Victims Unknown
Mithilesh Kumar Srivastava
Died 25 July 2009(2009-07-25) (aged 96–97)
Known for Unknown
Criminal penalty Unknown


Natwarlal (born Mithilesh Kumar Srivastava; 1912 – 25 July 2009) was a noted Indian con man known for his high-profile crimes and prison escapes, including having supposedly repeatedly "sold" the Taj Mahal, the Red Fort, the Rashtrapati Bhavan, and the Parliament House of India.

Early life

Natwarlal was born Mithilesh Kumar Srivastava in the village of Bangra in the Siwan district of Bihar. He was the older of two brothers. His father was a station master.

Natwarlal first discovered his ability to forge after a neighbour sent him to deposit his bank drafts. Realising he could easily forge his neighbour's signature, he managed to withdraw 1,000 rupees from his neighbour's account before he noticed. Fleeing to Calcutta, Natwarlal enrolled as a student for a bachelor of commerce degree while working as a casual stock broker. He also tried to set up a cloth business, but failed.

His house in Bangra is said to have been demolished by the British, though the land still belongs to his family.


As Natwarlal's father was a station master, he knew information about the railway freight industry in India. Likewise, his bachelor of commerce degree and his stint as a stock broker gave him a knowledge of banking rules. His ability to forge documents and signatures helped him successfully pull off the cons.

After his first arrest in 1937 for stealing nine tonnes of iron, Natwarlal temporarily changed tactics. According to police, he would visit prostitutes regularly, give them tainted liquor, steal their jewellery and money, and escape. However, Natwarlal soon deemed this tactic too dangerous, and he went back to conning.

Natwarlal is said to have duped hundreds of shop owners, jewellers, bankers, and foreigners of lakhs of rupees, using more than fifty aliases to disguise himself. He often used novel ideas to cheat people, such as one instance in the 1950s where he swindled the Punjab National Bank out of 6.5 lakhs of rupees in a scam involving rail freight and bags of rice. He was also proficient in forging signatures of famous personalities. He is said to have supposedly cheated a number of industrialists including the Tatas, the Birlas, and Dhirubhai Ambani, taking from them huge sums of money. A legend states that Natwarlal "sold" the Parliament House to a foreigner; included in the purchase were the members of parliament themselves. He sometimes posed as social workers or needy people, though he would also pose as business managers and purchasing officers. He often paid his victims with fake cheques and demand drafts.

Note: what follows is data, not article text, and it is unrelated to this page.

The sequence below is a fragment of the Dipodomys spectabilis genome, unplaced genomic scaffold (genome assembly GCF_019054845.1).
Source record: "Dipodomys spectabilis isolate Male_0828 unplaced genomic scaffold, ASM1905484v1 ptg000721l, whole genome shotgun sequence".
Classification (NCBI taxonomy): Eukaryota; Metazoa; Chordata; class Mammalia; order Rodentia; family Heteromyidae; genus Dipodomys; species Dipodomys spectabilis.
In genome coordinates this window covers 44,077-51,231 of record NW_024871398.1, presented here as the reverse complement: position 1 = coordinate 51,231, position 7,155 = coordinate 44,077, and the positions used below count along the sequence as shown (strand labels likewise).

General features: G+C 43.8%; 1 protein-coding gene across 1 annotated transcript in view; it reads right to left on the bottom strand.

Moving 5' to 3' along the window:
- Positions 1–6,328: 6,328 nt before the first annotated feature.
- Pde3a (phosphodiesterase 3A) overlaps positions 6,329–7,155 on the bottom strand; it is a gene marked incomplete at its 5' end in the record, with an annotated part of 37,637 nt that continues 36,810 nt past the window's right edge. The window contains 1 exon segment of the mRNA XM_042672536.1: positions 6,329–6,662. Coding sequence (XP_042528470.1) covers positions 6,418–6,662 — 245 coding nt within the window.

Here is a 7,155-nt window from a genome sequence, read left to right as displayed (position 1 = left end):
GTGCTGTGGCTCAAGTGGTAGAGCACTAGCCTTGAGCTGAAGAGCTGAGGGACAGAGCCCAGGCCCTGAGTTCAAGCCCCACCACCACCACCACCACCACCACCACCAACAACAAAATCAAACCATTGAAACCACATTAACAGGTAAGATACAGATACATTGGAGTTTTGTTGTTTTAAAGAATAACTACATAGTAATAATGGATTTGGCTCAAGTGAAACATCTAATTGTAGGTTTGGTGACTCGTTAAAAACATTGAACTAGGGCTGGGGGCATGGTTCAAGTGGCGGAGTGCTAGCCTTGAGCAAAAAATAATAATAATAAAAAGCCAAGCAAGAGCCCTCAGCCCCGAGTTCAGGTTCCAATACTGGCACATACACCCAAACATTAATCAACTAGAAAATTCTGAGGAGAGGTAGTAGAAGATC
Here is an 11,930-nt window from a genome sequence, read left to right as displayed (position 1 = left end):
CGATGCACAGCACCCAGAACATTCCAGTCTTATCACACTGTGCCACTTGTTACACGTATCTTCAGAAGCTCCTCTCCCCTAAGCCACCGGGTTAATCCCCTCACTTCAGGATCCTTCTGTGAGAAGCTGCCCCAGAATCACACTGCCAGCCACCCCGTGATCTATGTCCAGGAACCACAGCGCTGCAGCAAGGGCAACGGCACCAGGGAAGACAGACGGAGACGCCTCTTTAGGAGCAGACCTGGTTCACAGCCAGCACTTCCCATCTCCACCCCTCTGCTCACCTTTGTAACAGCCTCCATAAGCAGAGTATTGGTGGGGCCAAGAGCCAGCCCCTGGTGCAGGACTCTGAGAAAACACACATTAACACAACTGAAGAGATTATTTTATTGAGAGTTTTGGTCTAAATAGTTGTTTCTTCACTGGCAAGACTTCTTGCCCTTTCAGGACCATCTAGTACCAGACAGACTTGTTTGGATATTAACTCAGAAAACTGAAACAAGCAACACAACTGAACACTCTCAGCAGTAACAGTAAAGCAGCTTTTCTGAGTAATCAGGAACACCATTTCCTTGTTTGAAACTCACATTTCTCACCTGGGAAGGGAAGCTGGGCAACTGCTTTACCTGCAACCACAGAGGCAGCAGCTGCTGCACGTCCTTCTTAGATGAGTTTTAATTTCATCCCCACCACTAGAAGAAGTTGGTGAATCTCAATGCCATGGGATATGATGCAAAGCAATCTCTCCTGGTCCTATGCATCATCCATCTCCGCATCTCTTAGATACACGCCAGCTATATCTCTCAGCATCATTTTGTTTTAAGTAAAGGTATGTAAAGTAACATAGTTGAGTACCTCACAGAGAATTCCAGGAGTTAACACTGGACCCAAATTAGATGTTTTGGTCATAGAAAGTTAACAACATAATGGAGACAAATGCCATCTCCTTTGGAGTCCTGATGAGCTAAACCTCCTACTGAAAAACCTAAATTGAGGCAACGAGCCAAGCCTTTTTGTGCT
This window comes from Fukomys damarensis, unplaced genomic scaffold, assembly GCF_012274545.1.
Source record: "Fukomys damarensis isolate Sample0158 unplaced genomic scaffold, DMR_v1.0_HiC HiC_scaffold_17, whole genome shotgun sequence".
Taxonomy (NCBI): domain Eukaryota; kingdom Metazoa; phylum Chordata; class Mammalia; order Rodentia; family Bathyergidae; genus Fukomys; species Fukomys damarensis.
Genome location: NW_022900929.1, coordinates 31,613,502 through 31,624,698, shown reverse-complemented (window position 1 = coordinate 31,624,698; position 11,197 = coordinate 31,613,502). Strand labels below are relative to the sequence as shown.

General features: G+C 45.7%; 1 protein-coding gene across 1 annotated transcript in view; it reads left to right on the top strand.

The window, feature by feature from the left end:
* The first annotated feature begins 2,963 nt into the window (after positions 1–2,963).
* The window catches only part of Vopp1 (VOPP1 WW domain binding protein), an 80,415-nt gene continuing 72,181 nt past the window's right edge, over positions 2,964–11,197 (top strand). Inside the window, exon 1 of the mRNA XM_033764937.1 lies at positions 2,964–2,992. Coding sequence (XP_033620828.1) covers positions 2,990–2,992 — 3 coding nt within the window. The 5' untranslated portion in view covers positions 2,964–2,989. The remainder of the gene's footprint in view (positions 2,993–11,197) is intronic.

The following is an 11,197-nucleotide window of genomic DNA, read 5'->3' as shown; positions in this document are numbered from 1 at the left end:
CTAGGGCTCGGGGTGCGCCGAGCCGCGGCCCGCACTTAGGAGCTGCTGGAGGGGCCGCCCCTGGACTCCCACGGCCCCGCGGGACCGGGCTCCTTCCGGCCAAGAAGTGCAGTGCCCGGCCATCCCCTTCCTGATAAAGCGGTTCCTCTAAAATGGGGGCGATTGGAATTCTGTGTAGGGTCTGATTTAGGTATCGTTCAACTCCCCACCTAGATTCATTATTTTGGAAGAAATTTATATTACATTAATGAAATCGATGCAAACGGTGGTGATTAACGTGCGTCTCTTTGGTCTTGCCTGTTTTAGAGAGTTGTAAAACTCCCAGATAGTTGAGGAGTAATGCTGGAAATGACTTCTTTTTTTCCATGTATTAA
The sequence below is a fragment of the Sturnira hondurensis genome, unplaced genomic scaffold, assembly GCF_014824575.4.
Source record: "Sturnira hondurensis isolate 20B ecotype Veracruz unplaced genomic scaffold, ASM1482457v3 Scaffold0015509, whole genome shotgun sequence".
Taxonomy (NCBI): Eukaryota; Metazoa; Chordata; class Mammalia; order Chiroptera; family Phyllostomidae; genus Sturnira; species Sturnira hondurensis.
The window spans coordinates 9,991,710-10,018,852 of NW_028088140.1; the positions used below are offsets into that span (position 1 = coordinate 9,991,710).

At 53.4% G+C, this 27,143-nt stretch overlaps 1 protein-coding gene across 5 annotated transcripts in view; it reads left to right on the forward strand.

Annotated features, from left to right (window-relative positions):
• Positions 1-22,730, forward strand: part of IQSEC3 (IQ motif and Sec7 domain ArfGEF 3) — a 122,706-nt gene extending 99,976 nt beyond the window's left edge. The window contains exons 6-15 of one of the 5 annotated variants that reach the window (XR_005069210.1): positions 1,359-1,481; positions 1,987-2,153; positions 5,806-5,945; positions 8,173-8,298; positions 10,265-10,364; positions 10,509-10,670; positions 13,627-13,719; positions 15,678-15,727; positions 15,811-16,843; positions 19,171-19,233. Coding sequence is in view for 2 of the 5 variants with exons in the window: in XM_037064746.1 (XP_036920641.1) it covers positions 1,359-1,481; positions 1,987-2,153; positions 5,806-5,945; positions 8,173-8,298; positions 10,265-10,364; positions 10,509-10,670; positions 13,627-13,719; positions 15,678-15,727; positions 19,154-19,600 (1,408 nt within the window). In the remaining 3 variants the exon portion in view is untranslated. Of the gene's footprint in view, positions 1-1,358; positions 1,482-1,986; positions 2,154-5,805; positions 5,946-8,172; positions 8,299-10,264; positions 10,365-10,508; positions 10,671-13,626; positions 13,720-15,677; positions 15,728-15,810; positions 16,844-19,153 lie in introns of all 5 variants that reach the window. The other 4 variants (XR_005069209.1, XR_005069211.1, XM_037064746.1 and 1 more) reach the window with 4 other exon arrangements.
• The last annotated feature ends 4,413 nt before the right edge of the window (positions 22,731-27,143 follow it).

Natwarlal was reportedly a Robin Hood-like figure in Bangra, his native village. He is said to have given his earnings to the less-fortunate. Tales of his cons, which tended to be non-violent and only targeted the rich and wealthy, made him very popular. According to a resident of Siwan town, Natwartal's presence drew very large crowds whenever he visited. In one reported instance, Natwarlal went to Bangra to host a large feast for everyone in the village using his spoils. During the feast, he gave 100 rupees to each poor villager before vanishing.

Natwarlal's high-profile crimes often got him major sentences, with his jail time reaching increasingly high numbers. In Bihar alone, Natwarlal faced charges of 14 cases of forgery and was sentenced to 113 years in prison. Natwarlal was arrested nine or ten times, but most of these times, he was able to break out and escape. His escapes were often very cunning: for example, in 1957, Natwarlal escaped the Kanpur jail by donning a smuggled police uniform, bribing his cell guards with a suitcase full of money, then walking out the front gate, passing guards who saluted him. The suitcase actually contained newspapers. Due to his repeated escapes, it is believed he only spent 20 years in prison over the course of his life.

The last time Natwarlal was arrested was in 1996 at the age of 84. Despite his old age and his use of a wheelchair, he managed to escape again and was last seen by authorities on 24 June 1996 while being transported from prison to a hospital for treatment. He disappeared at the New Delhi railway station while being taken to AIIMS under police escort from Kanpur jail for treatment, after which he was never seen again.


In 2009, Natwarlal's lawyer requested that more than 100 charges pending against him be dropped, claiming that he died on 25 July 2009. However, Natwarlal's brother subsequently claimed to have cremated him in 1996, the year he last escaped, in Ranchi. For this reason, his precise date of death is uncertain.

He had two wives. He was survived by one daughter.


Natwarlal is considered to be the greatest con man in Indian history. In India, con men who pull off particularly smart cons are often called Natwarlal, and many Indian fraudsters say they were inspired by his career. His exploits have been compared to those of Frank Abagnale and Victor Lustig.

Many of his purported schemes are believed to be myths, making the act of piecing his actual history together very difficult. In 1987, Arvind Jain, superintendent of police in Varanasi, said of Natwarlal's career:

"He is remarkably clever. I don't believe that he was a pauper, as he claims to be. Or the stuff about distributing his money to the poor and having no vices. We need to probe more intensively into his past."

The people of Bangra take pride in the fact that he belonged to their village. In 2011, the village planned to erect a statue of Natwarlal at the site of his former house.

In popular culture

His life has been romanticised and adapted into films, namely the 1979 film Mr. Natwarlal and the 2014 film Raja Natwarlal. A crime television programme based on Natwarlal's life, Jurm, was aired in 2004 by Aaj Tak.